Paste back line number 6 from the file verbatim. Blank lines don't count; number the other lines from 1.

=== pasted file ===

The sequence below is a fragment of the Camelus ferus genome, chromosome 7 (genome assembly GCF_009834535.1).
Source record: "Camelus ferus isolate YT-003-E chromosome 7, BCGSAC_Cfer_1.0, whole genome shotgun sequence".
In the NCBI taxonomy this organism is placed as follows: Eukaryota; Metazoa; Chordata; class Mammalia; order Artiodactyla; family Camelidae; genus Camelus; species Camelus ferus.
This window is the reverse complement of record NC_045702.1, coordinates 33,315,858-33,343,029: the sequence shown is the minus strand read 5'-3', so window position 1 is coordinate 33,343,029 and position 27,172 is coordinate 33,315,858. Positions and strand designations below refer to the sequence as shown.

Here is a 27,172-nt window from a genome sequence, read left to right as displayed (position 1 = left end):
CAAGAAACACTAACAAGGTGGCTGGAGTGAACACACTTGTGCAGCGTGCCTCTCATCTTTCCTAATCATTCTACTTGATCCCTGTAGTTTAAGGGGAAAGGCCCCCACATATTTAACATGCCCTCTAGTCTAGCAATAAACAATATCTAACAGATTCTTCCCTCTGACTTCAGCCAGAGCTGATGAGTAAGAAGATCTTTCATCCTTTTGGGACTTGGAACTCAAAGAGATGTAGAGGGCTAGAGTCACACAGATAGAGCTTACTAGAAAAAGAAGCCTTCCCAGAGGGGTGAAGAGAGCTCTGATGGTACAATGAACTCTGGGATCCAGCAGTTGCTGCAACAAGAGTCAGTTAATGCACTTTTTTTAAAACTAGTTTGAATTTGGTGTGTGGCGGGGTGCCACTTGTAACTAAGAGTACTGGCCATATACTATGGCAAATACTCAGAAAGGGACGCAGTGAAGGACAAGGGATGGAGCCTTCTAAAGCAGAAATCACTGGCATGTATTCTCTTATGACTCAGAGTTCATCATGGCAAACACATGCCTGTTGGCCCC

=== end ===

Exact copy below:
CAAGAAACACTAACAAGGTGGCTGGAGTGAACACACTTGTGCAGCGTGCCTCTCATCTTTCCTAATCATTCTACTTGATCCCTGTAGTTTAAGGGGAAAGGCCCCCACATATTTAACATGCCCTCTAGTCTAGCAATAAACAATATCTAACAGATTCTTCCCTCTGACTTCAGCCAGAGCTGATGAGTAAGAAGATCTTTCATCCTTTTGGGACTTGGAACTCAAAGAGATGTAGAGGGCTAGAGTCACACAGATAGAGCTTACTAGAAAAAGAAGCCTTCCCAGAGGGGTGAAGAGAGCTCTGATGGTACAATGAACTCTGGGATCCAGCAGTTGCTGCAACAAGAGTCAGTTAATGCACTTTTTTTAAAACTAGTTTGAATTTGGTGTGTGGCGGGGTGCCACTTGTAACTAAGAGTACTGGCCATATACTATGGCAAATACTCAGAAAGGGACGCAGTGAAGGACAAGGGATGGAGCCTTCTAAAGCAGAAATCACTGGCATGTATTCTCTTATGACTCAGAGTTCATCATGGCAAACACATGCCTGTTGGCCCC